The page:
Unless I am completely out of the loop, my fearless forecast is that an RH
Bill will become law. Demonstrations will not stop it. Nor do I see the justices of the Supreme Court agreeing to declare such a law totally invalid.
An RH Law would be the product of the exercise of police power. An exercise of police power is evaluated on the basis of the requirements of substantive due process. The requirements of substantive due process are simple enough to understand. To be valid, the exercise must, first, have a valid public purpose designed to serve the general welfare and not merely private benefit, and second, the means used to achieve such purpose must be reasonable, not oppressive nor arbitrary. Nor must the means used be the best to achieve the desired goal. Reasonableness does not demand the best means nor the sure-fire means. When the RH Bill becomes law and is challenged, it will be tested according to these standards.
What are the chances of an RH Law flunking these standards? First, will the coming RH Law have a valid public purpose? The public purpose of the RH Law is written all over its “Declaration of Policy” – protection of basic human rights to reproductive health, respect for cultural and religious beliefs and responsible parenthood, gender equality and equity, promotion of the welfare of children. As stated, these purposes are all defensible.
What about the means used to achieve these goals? It would be a thankless herculean task to argue that the whole thrust of the RH Bill is unreasonable, abusive, oppressive and arbitrary. But this does not mean that the entire Bill is invulnerable to challenge or to improvement. Let me attempt to discuss some of the points that might be debated.
Freedom of religion can give rise to some debatable issues in the implementation of the law. Let me just mention some.
Parents are justifiably concerned about the proper moral training of their children. The approved bill has retained the provision on a common sex education program for public and private schools to be formulated by the Department of Education (DepEd), the Commission on Higher Education (CHED), the Technical Education and Skills Development Authority (TESDA), the DSWD, and the DOH. Curiously, however, the bill also says that ‘the DepEd, CHED, DSWD, TESDA, and DOH shall provide concerned parents with adequate and relevant scientific materials on the age-appropriate topics and manner of teaching reproductive health education to their children.” Is this an indication that the bill is open to making exception for parents who wish to teach their own children?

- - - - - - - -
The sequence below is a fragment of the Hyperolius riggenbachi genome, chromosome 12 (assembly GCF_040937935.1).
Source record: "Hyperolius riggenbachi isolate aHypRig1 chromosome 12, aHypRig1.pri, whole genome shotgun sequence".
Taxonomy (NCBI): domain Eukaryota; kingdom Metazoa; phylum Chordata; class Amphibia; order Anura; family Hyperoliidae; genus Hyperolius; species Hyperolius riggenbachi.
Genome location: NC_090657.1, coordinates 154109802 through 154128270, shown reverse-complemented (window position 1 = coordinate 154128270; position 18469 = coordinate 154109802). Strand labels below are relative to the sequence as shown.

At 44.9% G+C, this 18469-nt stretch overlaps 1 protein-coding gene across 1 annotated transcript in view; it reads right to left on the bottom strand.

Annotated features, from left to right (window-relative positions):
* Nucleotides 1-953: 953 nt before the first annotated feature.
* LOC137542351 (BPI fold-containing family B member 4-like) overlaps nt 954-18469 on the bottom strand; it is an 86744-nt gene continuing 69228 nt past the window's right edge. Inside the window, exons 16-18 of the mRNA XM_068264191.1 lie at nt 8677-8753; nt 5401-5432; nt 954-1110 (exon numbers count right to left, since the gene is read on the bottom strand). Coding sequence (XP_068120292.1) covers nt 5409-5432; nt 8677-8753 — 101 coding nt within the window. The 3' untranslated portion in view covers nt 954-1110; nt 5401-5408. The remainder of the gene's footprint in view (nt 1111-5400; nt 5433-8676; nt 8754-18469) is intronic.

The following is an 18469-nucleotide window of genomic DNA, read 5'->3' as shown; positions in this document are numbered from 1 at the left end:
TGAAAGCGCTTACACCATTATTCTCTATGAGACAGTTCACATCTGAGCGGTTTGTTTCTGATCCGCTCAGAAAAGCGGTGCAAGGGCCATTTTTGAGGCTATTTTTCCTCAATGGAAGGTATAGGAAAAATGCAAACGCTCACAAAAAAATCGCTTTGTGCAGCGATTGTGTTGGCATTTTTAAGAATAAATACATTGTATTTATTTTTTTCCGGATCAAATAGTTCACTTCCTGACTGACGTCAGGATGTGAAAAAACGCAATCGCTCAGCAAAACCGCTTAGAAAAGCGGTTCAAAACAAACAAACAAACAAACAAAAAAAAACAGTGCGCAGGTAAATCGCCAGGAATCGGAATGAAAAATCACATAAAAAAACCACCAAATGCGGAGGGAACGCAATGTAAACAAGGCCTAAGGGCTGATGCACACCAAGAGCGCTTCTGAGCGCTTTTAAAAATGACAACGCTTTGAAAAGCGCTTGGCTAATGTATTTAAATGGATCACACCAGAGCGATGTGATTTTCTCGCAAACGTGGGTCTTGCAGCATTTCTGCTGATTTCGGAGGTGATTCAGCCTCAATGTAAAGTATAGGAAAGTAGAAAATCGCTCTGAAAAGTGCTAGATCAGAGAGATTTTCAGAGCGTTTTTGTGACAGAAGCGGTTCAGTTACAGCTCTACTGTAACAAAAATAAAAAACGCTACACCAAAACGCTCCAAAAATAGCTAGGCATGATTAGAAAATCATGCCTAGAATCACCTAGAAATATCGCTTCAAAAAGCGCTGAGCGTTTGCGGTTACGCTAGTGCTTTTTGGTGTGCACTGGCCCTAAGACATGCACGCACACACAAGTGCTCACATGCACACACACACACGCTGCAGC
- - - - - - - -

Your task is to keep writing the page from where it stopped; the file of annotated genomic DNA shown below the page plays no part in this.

If this exception for parents is what the bill envisions, there is a constitutional model for it. The Constitution says: “At the option expressed in writing by the parents or guardians, religion shall be allowed to be taught to their children or wards in public elementary and high schools within the regular class hours by instructors designated or approved by the religious authorities of the religion to which the children or wards belong, without additional cost to the Government.” Needless to say, religious schools will also want to design their own program.
The RH bill has also retained the provision which says that “employers with more than 200 employees shall provide reproductive health services to all employees in their own respective health facilities. Those with less than 200 workers shall enter into partnerships with hospitals, health facilities, and/or health professionals in their areas for the delivery of reproductive health services.” Notably, however, it does not specify the kind of reproductive health services to be given. But the Department of Labor is given the responsibility of implementing this provision. We will have to await how the Department of Labor will implement this and whether allowance will be made for religious objection.
Is it legitimate for the government to use public money for contraceptive services? Incidentally, the RH bill, in its definition of methods of family planning, has deleted specific reference to “pill, intra-uterine device (IUD), injectables, condoms, ligation, vasectomy . . .” It now merely says “safe, effective and legal methods, whether the natural, or artificial that are registered with the Food and Drug Administration (FD) of the Department of Health (DOH).” As to the use of public funds for these, it is good to remember that public money has no religious character. The rule on how to spend it is simple. Money can be drawn out of the public treasury only “in pursuance of an appropriation made by law.” The only limitation on Congress when funds are available is that the appropriation must be for a public purpose.
What this all comes down to is that a shot-gun approach to the RH Bill will not succeed. You don’t burn an entire house to make lechon. Nor will a Tahrir Square type of demonstration stop it. Such an approach can be a manifestation of intellectual bankruptcy. One must challenge each specific objectionable part and argue it out. After all, this is not a fight against a Hosni Mubarak.
14 February 2011